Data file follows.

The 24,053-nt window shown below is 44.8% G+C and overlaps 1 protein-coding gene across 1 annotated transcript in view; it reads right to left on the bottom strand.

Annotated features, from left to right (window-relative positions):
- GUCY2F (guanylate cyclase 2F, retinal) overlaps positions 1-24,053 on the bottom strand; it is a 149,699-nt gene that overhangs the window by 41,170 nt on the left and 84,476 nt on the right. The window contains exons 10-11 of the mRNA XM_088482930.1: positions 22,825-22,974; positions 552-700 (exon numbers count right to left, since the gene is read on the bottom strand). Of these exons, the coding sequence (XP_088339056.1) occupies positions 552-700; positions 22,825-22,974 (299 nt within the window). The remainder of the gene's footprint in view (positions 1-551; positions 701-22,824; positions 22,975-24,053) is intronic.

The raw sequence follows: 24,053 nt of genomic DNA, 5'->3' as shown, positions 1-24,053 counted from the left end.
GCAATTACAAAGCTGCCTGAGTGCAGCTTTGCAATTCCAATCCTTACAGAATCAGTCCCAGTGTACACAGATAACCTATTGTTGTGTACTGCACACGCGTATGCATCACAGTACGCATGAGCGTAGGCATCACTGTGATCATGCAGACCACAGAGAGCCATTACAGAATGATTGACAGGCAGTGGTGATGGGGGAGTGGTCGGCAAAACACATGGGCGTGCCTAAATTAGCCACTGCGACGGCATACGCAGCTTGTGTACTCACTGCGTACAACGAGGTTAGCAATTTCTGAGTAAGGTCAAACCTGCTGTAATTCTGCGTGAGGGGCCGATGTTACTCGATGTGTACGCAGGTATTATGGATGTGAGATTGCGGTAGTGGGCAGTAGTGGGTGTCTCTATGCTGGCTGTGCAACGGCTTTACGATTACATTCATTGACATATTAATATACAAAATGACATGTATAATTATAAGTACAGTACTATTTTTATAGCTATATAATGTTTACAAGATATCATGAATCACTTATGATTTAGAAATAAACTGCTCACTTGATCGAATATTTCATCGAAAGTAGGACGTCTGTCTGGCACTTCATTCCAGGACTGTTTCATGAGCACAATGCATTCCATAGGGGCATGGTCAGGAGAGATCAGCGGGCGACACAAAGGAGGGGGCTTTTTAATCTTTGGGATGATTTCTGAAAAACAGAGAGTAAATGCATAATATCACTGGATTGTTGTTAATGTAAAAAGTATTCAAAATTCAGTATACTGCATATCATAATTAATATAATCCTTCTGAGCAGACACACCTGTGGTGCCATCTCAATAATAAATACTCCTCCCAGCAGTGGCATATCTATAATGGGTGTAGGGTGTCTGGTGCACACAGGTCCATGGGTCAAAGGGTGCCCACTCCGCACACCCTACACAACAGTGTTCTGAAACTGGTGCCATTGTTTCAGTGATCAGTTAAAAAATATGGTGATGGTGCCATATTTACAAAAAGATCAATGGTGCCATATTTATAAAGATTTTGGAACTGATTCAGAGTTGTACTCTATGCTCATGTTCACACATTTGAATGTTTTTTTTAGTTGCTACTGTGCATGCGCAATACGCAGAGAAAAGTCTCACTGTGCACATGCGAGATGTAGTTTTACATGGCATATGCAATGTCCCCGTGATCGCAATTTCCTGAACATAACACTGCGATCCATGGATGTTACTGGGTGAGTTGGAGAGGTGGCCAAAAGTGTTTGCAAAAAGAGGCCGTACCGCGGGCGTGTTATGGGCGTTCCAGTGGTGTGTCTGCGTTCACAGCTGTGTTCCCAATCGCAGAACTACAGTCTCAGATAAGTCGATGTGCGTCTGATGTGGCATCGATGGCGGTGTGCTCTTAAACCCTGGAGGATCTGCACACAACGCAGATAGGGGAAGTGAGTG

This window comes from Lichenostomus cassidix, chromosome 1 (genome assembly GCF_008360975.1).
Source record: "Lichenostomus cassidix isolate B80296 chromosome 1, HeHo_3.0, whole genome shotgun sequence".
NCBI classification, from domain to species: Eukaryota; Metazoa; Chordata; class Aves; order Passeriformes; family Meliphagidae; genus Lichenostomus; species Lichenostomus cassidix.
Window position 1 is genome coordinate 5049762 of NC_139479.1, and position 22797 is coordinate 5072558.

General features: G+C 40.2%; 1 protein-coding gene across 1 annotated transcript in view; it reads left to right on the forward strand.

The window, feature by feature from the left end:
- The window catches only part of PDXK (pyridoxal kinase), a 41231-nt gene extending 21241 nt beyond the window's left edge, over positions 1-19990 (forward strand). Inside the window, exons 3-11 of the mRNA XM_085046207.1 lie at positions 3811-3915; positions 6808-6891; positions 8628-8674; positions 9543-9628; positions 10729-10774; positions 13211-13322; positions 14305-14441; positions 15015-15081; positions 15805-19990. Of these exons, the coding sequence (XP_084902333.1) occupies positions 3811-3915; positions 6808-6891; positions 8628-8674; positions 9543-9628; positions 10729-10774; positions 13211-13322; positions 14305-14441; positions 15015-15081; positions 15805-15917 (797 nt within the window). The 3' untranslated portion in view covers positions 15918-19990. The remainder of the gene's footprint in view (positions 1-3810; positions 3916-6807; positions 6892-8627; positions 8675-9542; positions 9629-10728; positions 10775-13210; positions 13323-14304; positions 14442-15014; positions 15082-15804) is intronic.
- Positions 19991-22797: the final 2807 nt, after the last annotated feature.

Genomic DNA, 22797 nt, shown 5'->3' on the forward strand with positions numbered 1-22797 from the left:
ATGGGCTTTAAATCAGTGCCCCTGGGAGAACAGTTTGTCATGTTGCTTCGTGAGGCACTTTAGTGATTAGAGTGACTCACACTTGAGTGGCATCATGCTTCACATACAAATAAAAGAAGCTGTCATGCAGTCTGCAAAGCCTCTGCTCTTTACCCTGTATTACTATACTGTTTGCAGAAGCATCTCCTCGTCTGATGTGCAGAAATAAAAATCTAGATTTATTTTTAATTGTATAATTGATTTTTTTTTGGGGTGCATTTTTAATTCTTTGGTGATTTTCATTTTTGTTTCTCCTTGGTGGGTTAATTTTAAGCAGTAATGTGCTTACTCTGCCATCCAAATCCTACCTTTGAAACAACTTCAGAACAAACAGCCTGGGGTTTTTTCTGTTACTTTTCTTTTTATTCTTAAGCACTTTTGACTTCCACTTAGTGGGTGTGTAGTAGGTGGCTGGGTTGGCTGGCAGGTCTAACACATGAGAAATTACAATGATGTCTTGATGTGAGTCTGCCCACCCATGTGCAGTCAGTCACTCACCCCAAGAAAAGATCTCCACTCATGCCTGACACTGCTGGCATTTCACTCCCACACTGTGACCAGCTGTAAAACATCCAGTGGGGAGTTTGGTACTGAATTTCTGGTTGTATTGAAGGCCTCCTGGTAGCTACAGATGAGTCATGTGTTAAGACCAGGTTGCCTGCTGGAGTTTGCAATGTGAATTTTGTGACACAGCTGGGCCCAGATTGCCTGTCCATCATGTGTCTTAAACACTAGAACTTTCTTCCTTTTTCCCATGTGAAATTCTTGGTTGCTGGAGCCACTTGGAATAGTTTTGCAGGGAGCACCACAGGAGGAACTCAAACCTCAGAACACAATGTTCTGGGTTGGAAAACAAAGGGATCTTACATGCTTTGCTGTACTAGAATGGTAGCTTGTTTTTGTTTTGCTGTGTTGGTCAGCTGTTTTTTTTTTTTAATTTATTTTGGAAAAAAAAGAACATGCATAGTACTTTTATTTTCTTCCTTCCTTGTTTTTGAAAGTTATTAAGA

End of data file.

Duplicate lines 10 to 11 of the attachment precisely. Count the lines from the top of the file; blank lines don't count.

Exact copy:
General features: G+C 40.2%; 1 protein-coding gene across 1 annotated transcript in view; it reads left to right on the forward strand.

The window, feature by feature from the left end: